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International Migration with Heterogeneous Agents: Theory and Evidence for Germany, 1967-2009

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  • Herbert Brücker

    ()
    (University of Bamberg, IAB, Nuernberg, and IZA, Bonn.)

  • Philipp J.H. Schroeder

    (Aarhus School of Business and DIW Berlin.)

Abstract

Temporary migration, though empirically relevant, is often ignored in formal models. This paper proposes a migration model with heterogeneous agents and persistent cross country income differentials that features temporary migration. In equilibrium there exists a positive relation between the stock of migrants and the income differential, while the net migration flow becomes zero. Consequently, existing empirical migration models, estimating net migration flows, instead of stocks, may be misspecified. This suspicion appears to be confirmed by our investigation of the cointegration relationships of German migration stocks and flows since 1967. We find that (i) panel-unit root tests reject the hypothesis that migration flows and the explanatory variables are integrated of the same order, while migration stocks and the explanatory variables are all I(1) variables, and (ii) the hypothesis of cointegration cannot be rejected for the stock model.

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Bibliographic Info

Paper provided by Norface Research Programme on Migration, Department of Economics, University College London in its series Norface Discussion Paper Series with number 2011027.

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Date of creation: Dec 2011
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Handle: RePEc:nor:wpaper:2011027

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Keywords: International migration; temporary migration; panel cointegration;

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References

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  1. Stefano Fachin, 2005. "Long-Run Trends in Internal Migrations in Italy: a Study in Panel Cointegration with Dependent Units," Econometrics 0507002, EconWPA.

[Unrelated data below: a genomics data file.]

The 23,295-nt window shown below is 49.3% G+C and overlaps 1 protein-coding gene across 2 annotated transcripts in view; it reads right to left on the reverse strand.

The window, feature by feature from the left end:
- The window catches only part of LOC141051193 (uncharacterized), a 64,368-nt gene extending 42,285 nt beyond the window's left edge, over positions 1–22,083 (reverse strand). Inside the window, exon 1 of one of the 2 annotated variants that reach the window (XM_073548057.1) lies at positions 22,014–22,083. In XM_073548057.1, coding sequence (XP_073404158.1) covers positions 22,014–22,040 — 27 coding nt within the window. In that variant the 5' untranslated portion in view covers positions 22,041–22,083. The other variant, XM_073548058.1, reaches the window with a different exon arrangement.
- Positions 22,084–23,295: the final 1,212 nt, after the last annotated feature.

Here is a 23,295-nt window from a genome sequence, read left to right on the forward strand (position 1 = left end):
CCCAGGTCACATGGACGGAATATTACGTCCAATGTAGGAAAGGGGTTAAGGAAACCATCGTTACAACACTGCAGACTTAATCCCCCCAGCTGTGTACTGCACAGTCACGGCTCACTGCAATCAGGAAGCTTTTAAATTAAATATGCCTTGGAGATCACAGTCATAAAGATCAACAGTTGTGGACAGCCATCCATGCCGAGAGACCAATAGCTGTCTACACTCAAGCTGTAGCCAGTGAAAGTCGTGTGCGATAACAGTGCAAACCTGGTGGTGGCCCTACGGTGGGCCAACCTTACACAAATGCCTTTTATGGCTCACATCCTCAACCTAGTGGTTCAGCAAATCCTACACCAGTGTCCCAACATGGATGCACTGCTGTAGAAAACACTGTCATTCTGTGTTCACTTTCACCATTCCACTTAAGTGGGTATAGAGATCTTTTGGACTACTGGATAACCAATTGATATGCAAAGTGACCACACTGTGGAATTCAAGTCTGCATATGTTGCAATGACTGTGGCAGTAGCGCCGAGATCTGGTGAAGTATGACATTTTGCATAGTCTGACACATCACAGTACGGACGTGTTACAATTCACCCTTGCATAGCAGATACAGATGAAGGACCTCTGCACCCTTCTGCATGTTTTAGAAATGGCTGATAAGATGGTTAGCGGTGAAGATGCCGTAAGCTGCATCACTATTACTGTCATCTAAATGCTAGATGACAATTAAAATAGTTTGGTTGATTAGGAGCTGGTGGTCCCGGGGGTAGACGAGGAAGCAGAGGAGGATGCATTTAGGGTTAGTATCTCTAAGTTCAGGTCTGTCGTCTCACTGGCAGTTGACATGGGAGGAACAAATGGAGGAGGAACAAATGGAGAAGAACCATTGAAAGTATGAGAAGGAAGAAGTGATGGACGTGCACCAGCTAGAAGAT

2. Herbert Brücker & Boriss Siliverstovs, 2006. "On the estimation and forecasting of international migration: how relevant is heterogeneity across countries?," Empirical Economics, Springer, vol. 31(3), pages 735-754, September.
  3. Epstein, Gil S & Hillman, Arye L., 1998. "Herd Effects and Migration," CEPR Discussion Papers 1811, C.E.P.R. Discussion Papers.
  4. Faini, Riccardo & Venturini, Alessandra, 1994. "Migration and Growth: The Experience of Southern Europe," CEPR Discussion Papers 964, C.E.P.R. Discussion Papers.
  5. Granger, C. W. J. & Newbold, P., 1974. "Spurious regressions in econometrics," Journal of Econometrics, Elsevier, vol. 2(2), pages 111-120, July.
  6. Grogger, Jeffrey & Hanson, Gordon H., 2011. "Income maximization and the selection and sorting of international migrants," Journal of Development Economics, Elsevier, vol. 95(1), pages 42-57, May.
  7. Dustmann, Christian & Kirchkamp, Oliver, 2000. "The Optimal Migration Duration and Activity Choice after Re-migration," Sonderforschungsbereich 504 Publications 00-39, Sonderforschungsbereich 504, Universität Mannheim;Sonderforschungsbereich 504, University of Mannheim.
  8. Hatton, Timothy J., 1993. "A Model of UK Emigration, 1870-1913," CEPR Discussion Papers 771, C.E.P.R. Discussion Papers.
  9. Pasaran, M.H. & Im, K.S. & Shin, Y., 1995. "Testing for Unit Roots in Heterogeneous Panels," Cambridge Working Papers in Economics 9526, Faculty of Economics, University of Cambridge.
  10. Levin, Andrew & Lin, Chien-Fu & James Chu, Chia-Shang, 2002. "Unit root tests in panel data: asymptotic and finite-sample properties," Journal of Econometrics, Elsevier, vol. 108(1), pages 1-24, May.
  11. Banerjee, Anindya, et al, 1986. "Exploring Equilibrium Relationships in Econometrics through Static Models: Some Monte Carlo Evidence," Oxford Bulletin of Economics and Statistics, Department of Economics, University of Oxford, vol. 48(3), pages 253-77, August.
  12. Hill, John K., 1987. "Immigrant decisions concerning duration of stay and migratory frequency," Journal of Development Economics, Elsevier, vol. 25(1), pages 221-234, February.
  13. Pedersen, Peder J. & Pytlikova, Mariola & Smith, Nina, 2004. "Selection or Network Effects? Migration Flows into 27 OECD Countries, 1990-2000," IZA Discussion Papers 1104, Institute for the Study of Labor (IZA).
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Cited by:
  1. Simone BERTOLI & Herbert BRÜCKER & Jesús FERNÁNDEZ-HUERTAS MORAGA, 2013. "The European Crisis and Migration to Germany: Expectations and the Diversion of Migration Flows," Working Papers halshs-00913869, HAL.
  2. repec:ebl:ecbull:v:6:y:2006:i:2:p:1-11 is not listed on IDEAS
  3. Herbert Brücker & Boriss Siliverstovs, 2006. "On the estimation and forecasting of international migration: how relevant is heterogeneity across countries?," Empirical Economics, Springer, vol. 31(3), pages 735-754, September.
  4. Timo Baas & Herbert Brücker, 2012. "The macroeconomic consequences of migration diversion: evidence for Germany and the UK," Norface Discussion Paper Series 2012010, Norface Research Programme on Migration, Department of Economics, University College London.
  5. Thierry Baudassé & Rémi Bazillier, 2012. "Gender Inequality and Emigration: Push factor or Selection process?," Working Papers hal-00829526, HAL.

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